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I wonder who is withering on the innovation vine?

Dying on the grape vine 1This week I tuned into the Pipeline virtual conference for product development practitioners and gained an encouraging feeling that innovation is progressing along nicely. Packed all within a day there was plenty of material ‘fodder’ to feed off of and learn from.

A really good conference but what quickly followed was a strong dose of that withering on the innovation vine.

I read two consulting surveys around innovation

I’ve been suddenly pulled out of my virtual bubble back into the harsh realities of where innovation really is. Just simply how innovation is struggling and that lies far more at the top of our organizations than below, those below who are simply trying to ‘get on with the job’ but with at least one hand (or even two) tied behind their backs.

I have been reading two sets of observations, one from Fahrenheit 212, the other from Innosight and my mood began to change. I’m suddenly back in reality where we have this huge gap between those ‘working’ innovation and those at the top simply not engaging with innovation or still failing to understand it or even failing to connect the dots.

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Entering the zone of innovation uncertainty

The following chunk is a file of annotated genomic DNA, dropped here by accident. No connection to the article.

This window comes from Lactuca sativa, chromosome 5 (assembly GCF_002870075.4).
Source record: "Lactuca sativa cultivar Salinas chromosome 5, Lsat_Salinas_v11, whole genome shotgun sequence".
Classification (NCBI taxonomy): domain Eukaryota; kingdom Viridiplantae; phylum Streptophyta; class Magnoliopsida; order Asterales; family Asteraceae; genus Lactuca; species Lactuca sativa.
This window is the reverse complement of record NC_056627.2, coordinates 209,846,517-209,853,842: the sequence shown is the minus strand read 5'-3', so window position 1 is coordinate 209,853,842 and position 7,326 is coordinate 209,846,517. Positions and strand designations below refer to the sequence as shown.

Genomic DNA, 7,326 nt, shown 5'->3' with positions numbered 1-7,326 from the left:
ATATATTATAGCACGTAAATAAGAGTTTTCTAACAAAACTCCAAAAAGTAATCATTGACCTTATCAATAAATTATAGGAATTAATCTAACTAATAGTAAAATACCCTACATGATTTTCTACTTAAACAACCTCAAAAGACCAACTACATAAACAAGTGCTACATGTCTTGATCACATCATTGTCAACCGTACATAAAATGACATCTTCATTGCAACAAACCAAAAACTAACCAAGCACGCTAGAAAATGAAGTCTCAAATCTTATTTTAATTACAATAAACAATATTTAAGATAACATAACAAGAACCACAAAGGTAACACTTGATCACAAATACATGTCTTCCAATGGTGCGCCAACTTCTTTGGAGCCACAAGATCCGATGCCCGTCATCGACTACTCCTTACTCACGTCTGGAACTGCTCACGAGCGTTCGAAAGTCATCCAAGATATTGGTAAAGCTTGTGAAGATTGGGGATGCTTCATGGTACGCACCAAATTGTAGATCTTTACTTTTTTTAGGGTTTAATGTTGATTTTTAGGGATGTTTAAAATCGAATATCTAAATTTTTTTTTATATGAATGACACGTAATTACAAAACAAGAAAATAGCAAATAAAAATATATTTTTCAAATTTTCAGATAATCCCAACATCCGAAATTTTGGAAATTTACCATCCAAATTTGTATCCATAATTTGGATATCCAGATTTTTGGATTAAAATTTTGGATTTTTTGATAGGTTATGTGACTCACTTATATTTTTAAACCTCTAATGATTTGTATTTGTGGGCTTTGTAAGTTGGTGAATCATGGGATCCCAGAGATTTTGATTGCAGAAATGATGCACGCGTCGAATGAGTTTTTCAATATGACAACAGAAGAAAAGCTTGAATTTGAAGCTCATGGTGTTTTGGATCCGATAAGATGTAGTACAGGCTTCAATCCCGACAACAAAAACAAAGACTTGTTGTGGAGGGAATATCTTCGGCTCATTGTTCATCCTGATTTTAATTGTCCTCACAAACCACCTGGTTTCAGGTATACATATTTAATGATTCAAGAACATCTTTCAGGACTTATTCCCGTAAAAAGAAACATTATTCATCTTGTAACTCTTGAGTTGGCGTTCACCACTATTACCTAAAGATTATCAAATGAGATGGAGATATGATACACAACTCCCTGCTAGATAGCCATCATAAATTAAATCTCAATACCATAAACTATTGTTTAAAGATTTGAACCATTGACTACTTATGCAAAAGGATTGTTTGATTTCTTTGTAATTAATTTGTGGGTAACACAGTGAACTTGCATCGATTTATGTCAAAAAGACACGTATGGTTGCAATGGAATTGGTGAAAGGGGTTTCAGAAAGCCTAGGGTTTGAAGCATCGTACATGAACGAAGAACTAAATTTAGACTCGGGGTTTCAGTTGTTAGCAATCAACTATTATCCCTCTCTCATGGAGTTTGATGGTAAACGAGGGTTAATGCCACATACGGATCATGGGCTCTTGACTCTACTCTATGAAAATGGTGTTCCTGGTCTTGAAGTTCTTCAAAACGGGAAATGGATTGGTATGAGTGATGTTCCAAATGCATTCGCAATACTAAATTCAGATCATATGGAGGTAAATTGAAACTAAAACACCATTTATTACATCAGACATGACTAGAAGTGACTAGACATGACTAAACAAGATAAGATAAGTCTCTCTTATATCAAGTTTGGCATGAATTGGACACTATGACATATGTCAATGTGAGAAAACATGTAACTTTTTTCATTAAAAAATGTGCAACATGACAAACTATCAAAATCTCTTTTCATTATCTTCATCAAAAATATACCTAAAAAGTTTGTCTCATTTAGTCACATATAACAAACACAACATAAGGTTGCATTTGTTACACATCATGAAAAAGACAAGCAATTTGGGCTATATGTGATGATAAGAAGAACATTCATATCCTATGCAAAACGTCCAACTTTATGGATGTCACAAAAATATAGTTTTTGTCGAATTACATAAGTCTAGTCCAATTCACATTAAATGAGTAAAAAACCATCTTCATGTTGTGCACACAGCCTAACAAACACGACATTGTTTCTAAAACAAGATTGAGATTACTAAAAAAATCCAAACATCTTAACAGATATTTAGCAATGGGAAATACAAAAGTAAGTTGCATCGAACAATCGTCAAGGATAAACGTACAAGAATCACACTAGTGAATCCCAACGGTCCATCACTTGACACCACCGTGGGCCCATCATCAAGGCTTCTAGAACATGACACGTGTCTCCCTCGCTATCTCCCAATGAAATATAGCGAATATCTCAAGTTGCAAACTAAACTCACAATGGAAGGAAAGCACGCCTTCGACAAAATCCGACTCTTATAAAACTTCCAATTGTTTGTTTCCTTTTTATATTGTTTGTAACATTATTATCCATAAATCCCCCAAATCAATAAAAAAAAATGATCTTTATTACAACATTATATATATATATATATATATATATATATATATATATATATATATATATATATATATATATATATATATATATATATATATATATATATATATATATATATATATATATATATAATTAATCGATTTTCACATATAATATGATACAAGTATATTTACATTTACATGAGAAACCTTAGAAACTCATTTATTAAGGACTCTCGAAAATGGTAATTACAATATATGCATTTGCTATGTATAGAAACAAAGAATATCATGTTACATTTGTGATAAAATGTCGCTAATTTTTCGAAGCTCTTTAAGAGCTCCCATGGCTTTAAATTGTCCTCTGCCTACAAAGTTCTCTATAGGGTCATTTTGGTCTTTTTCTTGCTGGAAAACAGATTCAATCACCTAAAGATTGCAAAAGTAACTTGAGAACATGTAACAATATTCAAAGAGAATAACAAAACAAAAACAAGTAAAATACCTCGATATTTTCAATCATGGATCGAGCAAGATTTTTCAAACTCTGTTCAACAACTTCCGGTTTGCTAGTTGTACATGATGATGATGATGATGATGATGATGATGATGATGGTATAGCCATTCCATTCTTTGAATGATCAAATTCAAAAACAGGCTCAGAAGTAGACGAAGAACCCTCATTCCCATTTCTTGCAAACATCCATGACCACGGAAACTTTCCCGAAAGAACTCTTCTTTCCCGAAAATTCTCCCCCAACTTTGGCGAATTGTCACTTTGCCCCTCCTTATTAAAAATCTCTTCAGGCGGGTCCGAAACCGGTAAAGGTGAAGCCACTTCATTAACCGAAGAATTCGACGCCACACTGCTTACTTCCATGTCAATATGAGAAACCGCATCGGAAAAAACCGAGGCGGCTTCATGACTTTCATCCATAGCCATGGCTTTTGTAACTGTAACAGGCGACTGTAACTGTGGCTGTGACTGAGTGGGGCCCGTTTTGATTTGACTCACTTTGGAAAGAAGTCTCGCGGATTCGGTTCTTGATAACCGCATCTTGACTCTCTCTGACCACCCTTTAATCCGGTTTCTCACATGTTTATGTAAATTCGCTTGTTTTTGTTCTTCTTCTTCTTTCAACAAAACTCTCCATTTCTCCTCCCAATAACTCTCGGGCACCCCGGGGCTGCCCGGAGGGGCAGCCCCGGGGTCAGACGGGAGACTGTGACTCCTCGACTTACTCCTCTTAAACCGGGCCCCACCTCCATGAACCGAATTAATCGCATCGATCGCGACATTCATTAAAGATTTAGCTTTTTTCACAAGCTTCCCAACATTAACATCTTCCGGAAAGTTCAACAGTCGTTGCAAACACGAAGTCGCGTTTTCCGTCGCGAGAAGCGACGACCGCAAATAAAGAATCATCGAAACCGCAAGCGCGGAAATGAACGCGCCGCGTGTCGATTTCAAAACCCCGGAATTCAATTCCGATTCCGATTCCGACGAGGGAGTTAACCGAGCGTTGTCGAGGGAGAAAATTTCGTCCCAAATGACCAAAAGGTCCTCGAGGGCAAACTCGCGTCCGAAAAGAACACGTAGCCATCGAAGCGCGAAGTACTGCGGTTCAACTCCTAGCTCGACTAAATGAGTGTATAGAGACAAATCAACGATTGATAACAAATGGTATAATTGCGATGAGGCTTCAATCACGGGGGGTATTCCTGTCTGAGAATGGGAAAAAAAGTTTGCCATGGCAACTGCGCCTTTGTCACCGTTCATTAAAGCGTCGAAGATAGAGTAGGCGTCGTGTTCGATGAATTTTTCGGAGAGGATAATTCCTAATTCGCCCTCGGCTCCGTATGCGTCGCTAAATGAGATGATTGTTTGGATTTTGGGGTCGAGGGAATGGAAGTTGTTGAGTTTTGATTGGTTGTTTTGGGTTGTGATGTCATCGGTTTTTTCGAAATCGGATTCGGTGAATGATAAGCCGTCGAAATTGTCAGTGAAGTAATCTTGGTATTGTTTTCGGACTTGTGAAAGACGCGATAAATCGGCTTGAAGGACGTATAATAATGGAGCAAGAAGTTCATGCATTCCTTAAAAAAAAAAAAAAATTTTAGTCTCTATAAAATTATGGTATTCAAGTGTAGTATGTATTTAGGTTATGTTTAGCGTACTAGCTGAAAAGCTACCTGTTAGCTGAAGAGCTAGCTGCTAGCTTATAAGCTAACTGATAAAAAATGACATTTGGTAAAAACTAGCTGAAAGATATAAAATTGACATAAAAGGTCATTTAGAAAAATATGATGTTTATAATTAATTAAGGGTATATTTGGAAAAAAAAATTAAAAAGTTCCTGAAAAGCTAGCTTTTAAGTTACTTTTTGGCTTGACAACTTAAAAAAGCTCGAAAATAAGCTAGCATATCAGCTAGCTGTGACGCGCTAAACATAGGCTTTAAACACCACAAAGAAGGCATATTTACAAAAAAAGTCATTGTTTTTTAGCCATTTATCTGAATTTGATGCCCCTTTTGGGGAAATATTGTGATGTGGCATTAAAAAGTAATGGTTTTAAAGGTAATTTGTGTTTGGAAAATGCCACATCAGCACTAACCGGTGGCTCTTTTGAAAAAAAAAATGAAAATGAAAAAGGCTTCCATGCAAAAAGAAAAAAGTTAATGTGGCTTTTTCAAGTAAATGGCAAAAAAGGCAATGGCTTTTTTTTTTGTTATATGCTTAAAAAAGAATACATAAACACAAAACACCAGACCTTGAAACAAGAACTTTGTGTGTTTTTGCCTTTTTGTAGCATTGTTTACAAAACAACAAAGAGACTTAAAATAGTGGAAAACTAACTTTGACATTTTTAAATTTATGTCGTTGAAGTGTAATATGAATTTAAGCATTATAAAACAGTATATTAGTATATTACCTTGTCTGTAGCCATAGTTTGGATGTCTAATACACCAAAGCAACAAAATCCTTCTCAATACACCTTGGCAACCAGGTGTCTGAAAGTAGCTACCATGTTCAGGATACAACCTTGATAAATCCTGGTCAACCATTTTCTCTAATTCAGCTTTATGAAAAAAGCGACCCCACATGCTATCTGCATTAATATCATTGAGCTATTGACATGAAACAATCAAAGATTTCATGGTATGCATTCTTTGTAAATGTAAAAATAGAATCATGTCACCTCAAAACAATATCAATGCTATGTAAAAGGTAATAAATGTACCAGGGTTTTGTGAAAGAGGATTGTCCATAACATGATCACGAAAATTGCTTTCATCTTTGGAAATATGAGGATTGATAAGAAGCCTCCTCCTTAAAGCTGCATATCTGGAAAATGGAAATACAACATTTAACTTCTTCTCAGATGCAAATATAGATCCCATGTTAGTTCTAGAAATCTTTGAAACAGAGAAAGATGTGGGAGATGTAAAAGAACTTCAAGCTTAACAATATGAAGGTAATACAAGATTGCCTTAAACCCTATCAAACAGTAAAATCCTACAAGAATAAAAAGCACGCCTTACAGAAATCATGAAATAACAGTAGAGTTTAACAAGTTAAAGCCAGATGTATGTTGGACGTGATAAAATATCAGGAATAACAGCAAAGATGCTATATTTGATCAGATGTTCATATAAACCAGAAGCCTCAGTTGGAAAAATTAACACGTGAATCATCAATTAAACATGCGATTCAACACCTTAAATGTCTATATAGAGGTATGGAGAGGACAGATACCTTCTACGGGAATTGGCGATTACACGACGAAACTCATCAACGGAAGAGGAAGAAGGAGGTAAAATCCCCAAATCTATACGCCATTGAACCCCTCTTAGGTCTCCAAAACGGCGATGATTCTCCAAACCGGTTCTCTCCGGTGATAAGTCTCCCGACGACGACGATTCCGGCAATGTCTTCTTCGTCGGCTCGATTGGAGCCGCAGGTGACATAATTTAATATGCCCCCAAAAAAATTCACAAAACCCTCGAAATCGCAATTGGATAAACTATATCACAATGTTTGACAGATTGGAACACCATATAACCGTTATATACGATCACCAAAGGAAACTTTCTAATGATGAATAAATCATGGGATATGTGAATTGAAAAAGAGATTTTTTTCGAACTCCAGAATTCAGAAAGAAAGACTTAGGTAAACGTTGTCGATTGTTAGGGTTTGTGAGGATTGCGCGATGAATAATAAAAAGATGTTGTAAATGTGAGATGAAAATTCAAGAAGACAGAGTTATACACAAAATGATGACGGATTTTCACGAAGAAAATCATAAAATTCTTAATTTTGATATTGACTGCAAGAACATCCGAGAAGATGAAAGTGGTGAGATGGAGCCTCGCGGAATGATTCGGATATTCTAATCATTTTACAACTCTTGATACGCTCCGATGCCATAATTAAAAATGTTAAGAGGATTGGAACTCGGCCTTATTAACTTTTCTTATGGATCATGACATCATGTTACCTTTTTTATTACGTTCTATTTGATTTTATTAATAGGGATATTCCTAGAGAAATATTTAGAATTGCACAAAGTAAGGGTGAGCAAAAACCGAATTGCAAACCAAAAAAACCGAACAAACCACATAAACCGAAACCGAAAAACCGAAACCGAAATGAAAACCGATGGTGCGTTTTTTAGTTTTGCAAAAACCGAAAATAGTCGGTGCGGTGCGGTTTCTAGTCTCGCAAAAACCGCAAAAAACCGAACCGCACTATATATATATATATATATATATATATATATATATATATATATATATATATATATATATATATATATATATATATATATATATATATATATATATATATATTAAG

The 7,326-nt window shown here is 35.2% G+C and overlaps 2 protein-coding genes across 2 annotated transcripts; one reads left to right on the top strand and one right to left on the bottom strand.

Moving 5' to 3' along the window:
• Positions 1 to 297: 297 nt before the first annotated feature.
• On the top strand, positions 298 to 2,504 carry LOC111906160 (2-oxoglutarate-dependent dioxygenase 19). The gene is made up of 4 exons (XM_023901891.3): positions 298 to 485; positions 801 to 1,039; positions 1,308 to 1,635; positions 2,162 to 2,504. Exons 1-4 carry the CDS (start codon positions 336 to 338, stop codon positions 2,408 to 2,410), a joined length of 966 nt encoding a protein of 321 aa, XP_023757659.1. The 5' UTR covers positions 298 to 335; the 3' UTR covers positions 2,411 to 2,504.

“The future never stays the same as it is in the present”. 

Today we grapple with more uncertainty than ever before. For many of us this is the time of year when planning out the future becomes more ‘top of mind’. These are moments where we have to stop chasing the daily numbers, pushing the immediate projects that are in the pipeline and turn our attention to laying out our future plans. Sadly we often make a poor ‘stab’ at this thinking through process; we don’t get our thinking into the right mental frames.

The problem for management is anything discussing the future enters the ‘zone of uncertainty’ and this ability to often ‘read the tea leaves’ can very much determine the future health and direction of the organization. Ignore these shifts or signals and you are on the path to your own ‘destruction’.

Three Horizons Future never stays the same

Not only should we search for possibilities that extend and strengthen our existing core offerings but we should search out on a wider basis.

Often we make a complete mess of this planning out of our future.